Kevin Lowther writing in the United States Stamp Specialist (January, 2017) New Technologies Invite Collectors to Resubmit Items for Certification states "Expertizing services now have more advanced means to examine items that may previously have defied ready identification or were misidentified." He continues with "Because of the improved technologies available, APEX Director Mercer Bristow suggested to me that holders of items certified more than 15 years ago should consider submitting them for recertification." NOTE: Mr. Bristow has since retired from APEX.
Further, John M. Hotchner, writing in Linn's February 3, 2017, When you should consider resubmitting a previously expertized stamp quotes Mr. Lowther and adds his own endorsement regarding updating older certificates.
I think this is reasonable for some items, but is silly for others. Use sparingly, it make sense. If a stamp has a cert that states sound and genuine, and it no longer looks sound, do you think anyone is going to resubmit for a new cert? (While they should in that case, no one will)... Mostly because collectors like to "show off" their collections... and a lower valued cert doesn't excite. So if you're holding the stamp, fine, but if you want to BUY it, then the cert may be worth re-investigating.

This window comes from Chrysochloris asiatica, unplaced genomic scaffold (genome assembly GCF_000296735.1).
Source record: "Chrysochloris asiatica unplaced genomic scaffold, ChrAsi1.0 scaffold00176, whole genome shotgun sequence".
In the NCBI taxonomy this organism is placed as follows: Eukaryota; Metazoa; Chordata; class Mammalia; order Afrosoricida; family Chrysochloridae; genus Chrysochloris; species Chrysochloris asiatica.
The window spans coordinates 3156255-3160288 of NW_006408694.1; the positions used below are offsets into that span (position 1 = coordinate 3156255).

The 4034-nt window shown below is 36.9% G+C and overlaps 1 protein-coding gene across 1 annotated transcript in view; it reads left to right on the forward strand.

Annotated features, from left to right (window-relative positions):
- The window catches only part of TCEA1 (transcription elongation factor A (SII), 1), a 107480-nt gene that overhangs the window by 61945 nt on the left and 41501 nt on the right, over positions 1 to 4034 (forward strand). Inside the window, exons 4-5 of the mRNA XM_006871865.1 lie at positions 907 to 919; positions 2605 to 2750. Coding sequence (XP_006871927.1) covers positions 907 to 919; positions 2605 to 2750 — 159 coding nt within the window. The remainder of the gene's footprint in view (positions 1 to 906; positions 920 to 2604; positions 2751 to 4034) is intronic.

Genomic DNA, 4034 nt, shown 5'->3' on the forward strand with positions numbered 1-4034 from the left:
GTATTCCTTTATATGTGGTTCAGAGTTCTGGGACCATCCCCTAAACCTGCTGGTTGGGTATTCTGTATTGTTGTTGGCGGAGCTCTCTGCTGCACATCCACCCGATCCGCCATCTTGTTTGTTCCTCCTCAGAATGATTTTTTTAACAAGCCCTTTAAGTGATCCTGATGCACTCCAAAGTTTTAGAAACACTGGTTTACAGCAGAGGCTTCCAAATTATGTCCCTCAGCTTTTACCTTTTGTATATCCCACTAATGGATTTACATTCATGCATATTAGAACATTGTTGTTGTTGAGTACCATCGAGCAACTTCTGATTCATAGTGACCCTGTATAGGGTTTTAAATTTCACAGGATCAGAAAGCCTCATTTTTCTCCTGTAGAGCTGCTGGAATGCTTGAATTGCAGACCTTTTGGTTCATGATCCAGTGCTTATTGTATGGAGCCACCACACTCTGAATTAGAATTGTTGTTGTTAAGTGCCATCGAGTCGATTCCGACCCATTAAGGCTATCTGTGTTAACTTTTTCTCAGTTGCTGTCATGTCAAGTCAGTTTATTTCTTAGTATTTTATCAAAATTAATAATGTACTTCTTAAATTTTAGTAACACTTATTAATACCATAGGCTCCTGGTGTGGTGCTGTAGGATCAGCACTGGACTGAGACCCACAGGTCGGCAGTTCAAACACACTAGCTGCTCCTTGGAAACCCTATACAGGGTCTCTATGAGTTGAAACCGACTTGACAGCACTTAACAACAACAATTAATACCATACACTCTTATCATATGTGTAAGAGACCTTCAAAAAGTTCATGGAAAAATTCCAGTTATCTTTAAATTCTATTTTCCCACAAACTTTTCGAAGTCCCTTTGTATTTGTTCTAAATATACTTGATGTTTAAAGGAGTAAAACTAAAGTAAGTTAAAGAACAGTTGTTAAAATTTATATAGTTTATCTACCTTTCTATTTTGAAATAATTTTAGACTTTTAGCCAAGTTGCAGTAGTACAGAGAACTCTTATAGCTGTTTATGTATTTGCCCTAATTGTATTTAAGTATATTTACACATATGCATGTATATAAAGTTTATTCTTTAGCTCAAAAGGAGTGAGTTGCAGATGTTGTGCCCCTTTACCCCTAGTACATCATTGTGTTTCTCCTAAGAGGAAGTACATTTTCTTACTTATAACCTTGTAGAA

Now, certs on stuff we know to be "wonky", sure, a re-submission works. I'm sure that none of the certifying bodies are "motivated" to increase their submissions (i.e. sales). No, none of them would want to do that...
Regarding the above opinions on second opinions and recertification: 1. Medical opinions —another tier of that story relates to whether the second opinion is sought in a lateral move ( community to community) or vertical (community to university). It is not that unusual for a second opinion vertically to start with the assumption that everything done in the community was wrong without regard to who did the original evaluation, what his or her background/qualification are, etc. this is an unfortunate assumption but it is in keeping with human nature. I suspect it probably operates within the university level as well—for example, an original workup having been done at an osteopathic institution now getting a second opinion at MSKCC, Hopkins, Yale, or MD Anderson.
2. Recertification based solely on age of current cert. unfortunately this impact on data that is difficult to know. If an elderly collector bought a classic in 1967 and had it certified at that time and then stored it in a safe deposit box until now, then the only reason to get a new cert would be if it was a candidate for a grade of 90 or above. Of course how would you get this history. By contrast, if an item has been continuously traded at auction or privately over the past 20 yrs let's say, at each point due to handling and repeated examination there is the potential for change from the original condition. But again, except in a very small % of collectibles of all kind, how many of us have an extensive provenance on any of our items even to the extent of knowing, not who the prior owners were, but even how many?
With stamps, I am not sure why people even care about provenance. It is a sellers tactic to excite you about previous ownership, as if a stamp owned by someone famous in philately is now worth more simply because they owned it. It should not change anything about the stamp valuation. If, for example, a cert comes back as a certified clean 100% gem, who in the world cares who owned it before you- Sam at the corner consignment shop or Bill Gross?